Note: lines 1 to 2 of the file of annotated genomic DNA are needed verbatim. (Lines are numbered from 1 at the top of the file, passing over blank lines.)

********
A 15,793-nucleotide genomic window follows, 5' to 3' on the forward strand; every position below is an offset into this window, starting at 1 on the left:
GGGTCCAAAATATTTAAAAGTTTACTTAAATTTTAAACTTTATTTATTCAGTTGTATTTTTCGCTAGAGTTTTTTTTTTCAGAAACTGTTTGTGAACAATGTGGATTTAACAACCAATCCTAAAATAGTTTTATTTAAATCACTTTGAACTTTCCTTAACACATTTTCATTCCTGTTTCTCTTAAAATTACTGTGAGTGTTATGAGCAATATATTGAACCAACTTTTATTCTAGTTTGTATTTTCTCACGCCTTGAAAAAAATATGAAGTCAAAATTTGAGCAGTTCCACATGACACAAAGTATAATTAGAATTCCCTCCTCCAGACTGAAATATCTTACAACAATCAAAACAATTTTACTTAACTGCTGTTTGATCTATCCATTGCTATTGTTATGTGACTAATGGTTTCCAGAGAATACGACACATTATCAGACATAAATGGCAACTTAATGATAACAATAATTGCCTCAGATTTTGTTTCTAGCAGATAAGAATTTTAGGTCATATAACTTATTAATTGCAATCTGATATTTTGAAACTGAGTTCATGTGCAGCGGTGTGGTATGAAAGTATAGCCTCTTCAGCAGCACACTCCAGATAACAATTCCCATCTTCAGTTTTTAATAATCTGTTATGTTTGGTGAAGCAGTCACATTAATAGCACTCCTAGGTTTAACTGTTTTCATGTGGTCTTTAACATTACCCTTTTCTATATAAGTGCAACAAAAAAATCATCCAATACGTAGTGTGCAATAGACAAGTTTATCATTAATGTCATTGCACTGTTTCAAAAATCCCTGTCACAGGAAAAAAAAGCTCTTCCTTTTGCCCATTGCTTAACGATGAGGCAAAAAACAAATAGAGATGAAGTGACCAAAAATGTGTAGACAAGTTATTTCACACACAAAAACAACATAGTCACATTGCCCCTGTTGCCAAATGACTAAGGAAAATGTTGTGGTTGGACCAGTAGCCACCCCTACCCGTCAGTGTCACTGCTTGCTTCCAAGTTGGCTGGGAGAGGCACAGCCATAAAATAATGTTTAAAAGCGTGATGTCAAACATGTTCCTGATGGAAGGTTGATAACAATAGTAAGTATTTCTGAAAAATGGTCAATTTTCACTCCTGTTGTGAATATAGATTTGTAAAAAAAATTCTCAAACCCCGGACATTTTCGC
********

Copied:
A 15,793-nucleotide genomic window follows, 5' to 3' on the forward strand; every position below is an offset into this window, starting at 1 on the left:
GGGTCCAAAATATTTAAAAGTTTACTTAAATTTTAAACTTTATTTATTCAGTTGTATTTTTCGCTAGAGTTTTTTTTTTCAGAAACTGTTTGTGAACAATGTGGATTTAACAACCAATCCTAAAATAGTTTTATTTAAATCACTTTGAACTTTCCTTAACACATTTTCATTCCTGTTTCTCTTAAAATTACTGTGAGTGTTATGAGCAATATATTGAACCAACTTTTATTCTAGTTTGTATTTTCTCACGCCTTGAAAAAAATATGAAGTCAAAATTTGAGCAGTTCCACATGACACAAAGTATAATTAGAATTCCCTCCTCCAGACTGAAATATCTTACAACAATCAAAACAATTTTACTTAACTGCTGTTTGATCTATCCATTGCTATTGTTATGTGACTAATGGTTTCCAGAGAATACGACACATTATCAGACATAAATGGCAACTTAATGATAACAATAATTGCCTCAGATTTTGTTTCTAGCAGATAAGAATTTTAGGTCATATAACTTATTAATTGCAATCTGATATTTTGAAACTGAGTTCATGTGCAGCGGTGTGGTATGAAAGTATAGCCTCTTCAGCAGCACACTCCAGATAACAATTCCCATCTTCAGTTTTTAATAATCTGTTATGTTTGGTGAAGCAGTCACATTAATAGCACTCCTAGGTTTAACTGTTTTCATGTGGTCTTTAACATTACCCTTTTCTATATAAGTGCAACAAAAAAATCATCCAATACGTAGTGTGCAATAGACAAGTTTATCATTAATGTCATTGCACTGTTTCAAAAATCCCTGTCACAGGAAAAAAAAGCTCTTCCTTTTGCCCATTGCTTAACGATGAGGCAAAAAACAAATAGAGATGAAGTGACCAAAAATGTGTAGACAAGTTATTTCACACACAAAAACAACATAGTCACATTGCCCCTGTTGCCAAATGACTAAGGAAAATGTTGTGGTTGGACCAGTAGCCACCCCTACCCGTCAGTGTCACTGCTTGCTTCCAAGTTGGCTGGGAGAGGCACAGCCATAAAATAATGTTTAAAAGCGTGATGTCAAACATGTTCCTGATGGAAGGTTGATAACAATAGTAAGTATTTCTGAAAAATGGTCAATTTTCACTCCTGTTGTGAATATAGATTTGTAAAAAAAATTCTCAAACCCCGGACATTTTCGC